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dc.contributor.advisorMason, Roger A.
dc.contributor.authorTapscott, Elizabeth L.
dc.description.abstractThe decades before the Scottish Reformation Parliament of 1560 witnessed the unprecedented use of a range of different media to disseminate the Protestant message and to shape beliefs and attitudes. By placing these works within their historical context, this thesis explores the ways in which various media – academic discourse, courtly entertainments, printed poetry, public performances, preaching and pedagogical tools – were employed by evangelical and Protestant reformers to persuade and/or educate different audiences within sixteenth-century Scottish society. The thematic approach examines not only how the reformist message was packaged, but how the movement itself and its persuasive agenda developed, revealing the ways in which it appealed to ever broader circles of Scottish society. In their efforts to bring about religious change, the reformers capitalised on a number of traditional media, while using different media to address different audiences. Hoping to initiate reform from within Church institutions, the reformers first addressed their appeals to the kingdom’s educated elite. When their attempts at reasoned academic discourse met with resistance, they turned their attention to the monarch, James V, and the royal court. Reformers within the court utilised courtly entertainments intended to amuse the royal circle and to influence the young king to oversee the reformation of religion within his realm. When, following James’s untimely death in 1542, the throne passed to his infant daughter, the reformers took advantage of the period of uncertainty that accompanied the minority. Through the relatively new technology of print, David Lindsay’s poetry and English propaganda presented the reformist message to audiences beyond the kingdom’s elite. Lindsay and other reformers also exploited the oral media of religious theatre in public spaces, while preaching was one of the most theologically significant, though under-researched, means of disseminating the reformist message. In addition to works intended to convert, the reformers also recognised the need for literature to edify the already converted. To this end, they produced pedagogical tools for use in individual and group devotions. Through the examination of these various media of persuasion, this study contributes to our understanding of the means by which reformed ideas were disseminated in Scotland, as well as the development of the reformist movement before 1560.en_US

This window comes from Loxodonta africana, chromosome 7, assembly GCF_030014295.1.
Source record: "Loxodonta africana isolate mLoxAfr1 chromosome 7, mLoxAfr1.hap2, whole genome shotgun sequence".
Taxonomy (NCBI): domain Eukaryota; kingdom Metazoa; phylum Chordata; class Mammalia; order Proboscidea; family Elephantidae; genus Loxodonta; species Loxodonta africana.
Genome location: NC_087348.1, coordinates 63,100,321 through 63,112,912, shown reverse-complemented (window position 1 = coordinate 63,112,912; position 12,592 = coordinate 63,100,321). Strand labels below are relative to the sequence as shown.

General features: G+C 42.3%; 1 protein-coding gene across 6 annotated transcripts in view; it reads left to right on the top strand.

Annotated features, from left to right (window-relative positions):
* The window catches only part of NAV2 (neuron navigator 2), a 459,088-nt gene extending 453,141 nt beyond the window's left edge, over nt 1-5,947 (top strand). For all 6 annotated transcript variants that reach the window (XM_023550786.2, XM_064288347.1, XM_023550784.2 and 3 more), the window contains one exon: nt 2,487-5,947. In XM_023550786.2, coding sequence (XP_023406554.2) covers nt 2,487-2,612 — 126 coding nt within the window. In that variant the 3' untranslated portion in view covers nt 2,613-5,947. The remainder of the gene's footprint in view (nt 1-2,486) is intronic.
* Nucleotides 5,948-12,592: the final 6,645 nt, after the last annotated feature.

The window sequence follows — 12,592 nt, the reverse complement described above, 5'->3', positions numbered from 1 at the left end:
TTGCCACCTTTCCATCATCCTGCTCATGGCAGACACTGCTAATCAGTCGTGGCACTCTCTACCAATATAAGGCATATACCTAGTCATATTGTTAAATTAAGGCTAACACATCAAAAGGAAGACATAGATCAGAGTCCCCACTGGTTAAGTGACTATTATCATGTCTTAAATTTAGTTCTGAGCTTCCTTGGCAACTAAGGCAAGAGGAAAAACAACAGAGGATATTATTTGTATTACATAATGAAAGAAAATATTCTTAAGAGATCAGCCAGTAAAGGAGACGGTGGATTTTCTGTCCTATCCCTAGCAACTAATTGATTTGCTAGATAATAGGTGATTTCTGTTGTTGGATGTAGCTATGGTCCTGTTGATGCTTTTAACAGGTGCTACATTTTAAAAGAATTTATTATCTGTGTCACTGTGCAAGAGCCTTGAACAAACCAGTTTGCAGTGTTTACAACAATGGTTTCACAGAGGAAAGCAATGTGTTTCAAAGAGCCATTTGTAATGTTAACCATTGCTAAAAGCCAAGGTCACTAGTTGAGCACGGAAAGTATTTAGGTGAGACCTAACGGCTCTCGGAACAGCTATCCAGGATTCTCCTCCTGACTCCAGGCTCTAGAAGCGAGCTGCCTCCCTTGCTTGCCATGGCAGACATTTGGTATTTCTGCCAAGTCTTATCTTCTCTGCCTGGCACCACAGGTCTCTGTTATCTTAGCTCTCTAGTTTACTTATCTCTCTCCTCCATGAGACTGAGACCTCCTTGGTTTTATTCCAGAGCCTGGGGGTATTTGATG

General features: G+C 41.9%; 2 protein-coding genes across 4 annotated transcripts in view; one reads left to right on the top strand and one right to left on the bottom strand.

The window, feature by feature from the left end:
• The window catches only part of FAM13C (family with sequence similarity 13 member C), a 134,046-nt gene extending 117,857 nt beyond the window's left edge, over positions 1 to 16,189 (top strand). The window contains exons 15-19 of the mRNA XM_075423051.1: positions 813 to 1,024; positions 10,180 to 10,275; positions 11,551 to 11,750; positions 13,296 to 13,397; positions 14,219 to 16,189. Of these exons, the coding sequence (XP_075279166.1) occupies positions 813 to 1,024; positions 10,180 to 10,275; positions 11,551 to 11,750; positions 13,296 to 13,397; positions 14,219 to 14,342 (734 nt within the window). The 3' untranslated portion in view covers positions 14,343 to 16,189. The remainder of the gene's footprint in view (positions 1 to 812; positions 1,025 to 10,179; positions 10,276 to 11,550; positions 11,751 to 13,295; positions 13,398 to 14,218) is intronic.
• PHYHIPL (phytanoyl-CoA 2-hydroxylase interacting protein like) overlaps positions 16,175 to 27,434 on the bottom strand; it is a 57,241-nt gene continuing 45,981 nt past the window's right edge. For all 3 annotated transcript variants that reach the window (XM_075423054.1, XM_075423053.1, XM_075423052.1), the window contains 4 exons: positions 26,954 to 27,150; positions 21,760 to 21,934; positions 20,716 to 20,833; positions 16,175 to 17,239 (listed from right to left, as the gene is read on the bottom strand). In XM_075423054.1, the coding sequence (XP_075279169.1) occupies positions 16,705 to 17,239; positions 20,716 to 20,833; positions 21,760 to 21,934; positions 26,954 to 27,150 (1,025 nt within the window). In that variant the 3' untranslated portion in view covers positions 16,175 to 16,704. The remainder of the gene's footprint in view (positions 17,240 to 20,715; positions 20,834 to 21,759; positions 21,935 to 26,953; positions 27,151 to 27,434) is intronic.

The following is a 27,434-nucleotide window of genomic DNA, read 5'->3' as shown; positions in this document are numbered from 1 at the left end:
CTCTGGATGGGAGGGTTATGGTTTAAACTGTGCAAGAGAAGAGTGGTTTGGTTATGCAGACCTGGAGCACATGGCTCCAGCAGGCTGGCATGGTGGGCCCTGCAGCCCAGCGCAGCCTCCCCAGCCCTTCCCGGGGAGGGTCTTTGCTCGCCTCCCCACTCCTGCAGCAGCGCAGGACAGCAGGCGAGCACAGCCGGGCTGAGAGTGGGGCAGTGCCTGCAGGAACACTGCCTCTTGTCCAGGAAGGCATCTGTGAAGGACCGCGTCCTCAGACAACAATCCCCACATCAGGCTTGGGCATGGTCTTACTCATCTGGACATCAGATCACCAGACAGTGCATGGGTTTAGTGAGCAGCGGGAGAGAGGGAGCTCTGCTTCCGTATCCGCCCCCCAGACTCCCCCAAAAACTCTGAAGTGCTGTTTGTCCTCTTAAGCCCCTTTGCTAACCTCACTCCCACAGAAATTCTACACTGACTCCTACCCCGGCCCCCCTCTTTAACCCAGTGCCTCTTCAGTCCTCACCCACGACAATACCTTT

dc.publisherUniversity of St Andrews
dc.rightsCreative Commons Attribution-NonCommercial-NoDerivs 3.0 Unported
dc.subjectScottish Reformationen_US
dc.subjectAcademic discourseen_US
dc.subjectCourtly entertainmentsen_US
dc.subjectPrinting pressen_US
dc.subjectPublic performanceen_US
dc.subjectPedagogical toolsen_US
dc.subjectVernacular Biblesen_US
dc.subjectJames Ven_US
dc.subjectPatrick Hamiltonen_US
dc.subjectSir David Lindsay of the Mounten_US
dc.subjectJohn Knoxen_US
dc.subjectGeorge Wisharten_US
dc.subjectAlexander Alesiusen_US
dc.subjectMurdoch Nisbeten_US
dc.subjectThe richt vay to the Kingdome of Heuienen_US
dc.subjectGeorge Buchananen_US
dc.subjectGodly fiten_US
dc.subjectRough wooingsen_US
dc.subject.lcshChristian literature, English--Protestant authors--History and criticismen_US
dc.subject.lcshChristian education--Scotland--History--16th centuryen_US
dc.subject.lcshLindsay, David, Sir, fl. 1490-1555
dc.titlePropaganda and persuasion in the early Scottish Reformation, c.1527-1557en_US
dc.type.qualificationnamePhD Doctor of Philosophyen_US
dc.publisher.institutionThe University of St Andrewsen_US
dc.publisher.departmentReformation Studies Institute and the Institute of Scottish Historical Researchen_US

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Creative Commons Attribution-NonCommercial-NoDerivs 3.0 Unported
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